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Man shown as a baby on Nirvana's Nevermind album appeals ruling in band's favor

Nirvana sued over baby photo on album
Nirvana faces lawsuit from man whose baby photo appeared on album cover 00:35

The man who was pictured as a baby on the cover of an iconic Nirvana album is appealing his lawsuit against the band. A judge last week dismissed the lawsuit, which accused the grunge rock group of child pornography.

Los Angeles artist Spencer Elden, now 31, filed the lawsuit in U.S. District Court for the Central District of California in 2021, alleging that appearing naked as a 4-month-old infant on the cover of the 1991 album "Nevermind" caused him emotional distress and lost-learning capacity as an adult. 

Elden attempted to sue former band members Krist Novoselic, Chad Channing, David Grohl and Robert Fisher; the estate of Kurt Cobain; his widow Courtney Love and others for $150,000 each. 

Elden's lawsuit claimed the musicians "commercially marketed Spencer's child pornography and leveraged the shocking nature of his image to promote themselves and their music at his expense," according to the lawsuit.

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Motion to dismiss unopposed

More than 30 million copies of the album on which Elden is depicted swimming naked in a pool, reaching for a superimposed dollar bill on a fish hook, have been sold worldwide.

United States district Judge Fernando M. Olguin ruled Friday that Elden had waited too long to file the lawsuit given that he had learned about the album cover more than 10 years ago. 

The judge in January dismissed the case after attorneys for Elden missed a deadline to file an opposition to the defendants' motion to dismiss. 

Elden's lawyers had been allowed to file a second amended complaint concerning "alleged defects" in the defendants' motion to dismiss.

Nirvana's attorneys' motion to dismiss argued that Elden had spent three decades profiting from his depiction on the album cover. 

"He has reenacted the photograph in exchange for a fee, many times; he has had the album title 'Nevermind' tattooed across his chest; he has appeared on a talk show wearing a self parodying, nude-colored onesie; he has autographed copies of the album cover for sale on eBay; and he has used the connection to try to pick up women," they said.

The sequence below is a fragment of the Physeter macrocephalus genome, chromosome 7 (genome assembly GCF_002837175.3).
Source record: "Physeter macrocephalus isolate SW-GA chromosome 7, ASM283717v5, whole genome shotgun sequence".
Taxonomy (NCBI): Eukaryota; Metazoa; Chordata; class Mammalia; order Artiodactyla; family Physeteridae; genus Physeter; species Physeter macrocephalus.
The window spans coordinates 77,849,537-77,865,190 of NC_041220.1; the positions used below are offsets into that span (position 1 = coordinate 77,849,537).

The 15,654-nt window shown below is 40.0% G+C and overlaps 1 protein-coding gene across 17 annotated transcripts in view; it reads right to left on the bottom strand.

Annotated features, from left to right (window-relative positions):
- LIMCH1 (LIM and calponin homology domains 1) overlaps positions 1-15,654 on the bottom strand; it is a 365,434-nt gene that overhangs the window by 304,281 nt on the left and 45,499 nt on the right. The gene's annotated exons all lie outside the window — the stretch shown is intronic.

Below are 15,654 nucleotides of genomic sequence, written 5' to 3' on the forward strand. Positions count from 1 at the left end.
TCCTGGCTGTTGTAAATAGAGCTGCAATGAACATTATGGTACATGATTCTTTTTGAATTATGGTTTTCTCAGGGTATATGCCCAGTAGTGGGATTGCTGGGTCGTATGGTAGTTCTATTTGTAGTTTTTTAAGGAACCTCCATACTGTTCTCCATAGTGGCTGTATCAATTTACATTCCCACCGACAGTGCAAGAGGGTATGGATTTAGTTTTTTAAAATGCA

"They will embrace their accuser for some time"

Attorneys for Elden said the judge's ruling was made based on "a misunderstanding of the statute of limitations." 

"This unprecedented interpretation of Masha's Law contravenes over fifteen years of well-settled precedent and the legislature's intended purpose of the law," Marsh Law Firm attorneys said in a statement. 

Masha's Law is a 2005 federal law that gives victims of child pornography the right to sue parties who produce, distribute, or possess such images and materials. Its statute of limitations expires after the victim turns 28.

"Quite simply, under the statute and the caselaw the ongoing distribution of Spencer's child pornography on the Nevermind album cover repeatedly violates the baby depicted on the cover even though he is now all grown up," the statement said.

The attorneys added: "The Nevermind cover was created at time when Spencer was a baby, and it is impossible for him to age out of this victimization while his image remains in distribution."

Bob Lewis, one of Elden's attorneys, argues that Elden will be victimized as long as the image on the album cover continues to be distributed. 

While attorneys for Nirvana have argued that Elden has embraced his depiction on the album and even profited from it by re-enacting the same pose as an adult, Lewis told CBS MoneyWatch that this behavior is consistent with how sex abuse victims deal with trauma.

"They oftentimes will embrace their abuser for quite some time, so it's not uncommon for someone in his situation to be confused about what happened to him and not know exactly how to handle it," Lewis said. "But in recent years, he's come to terms with that and understands that having his pictures published like this has done him great harm, so we're suing to prevent that."

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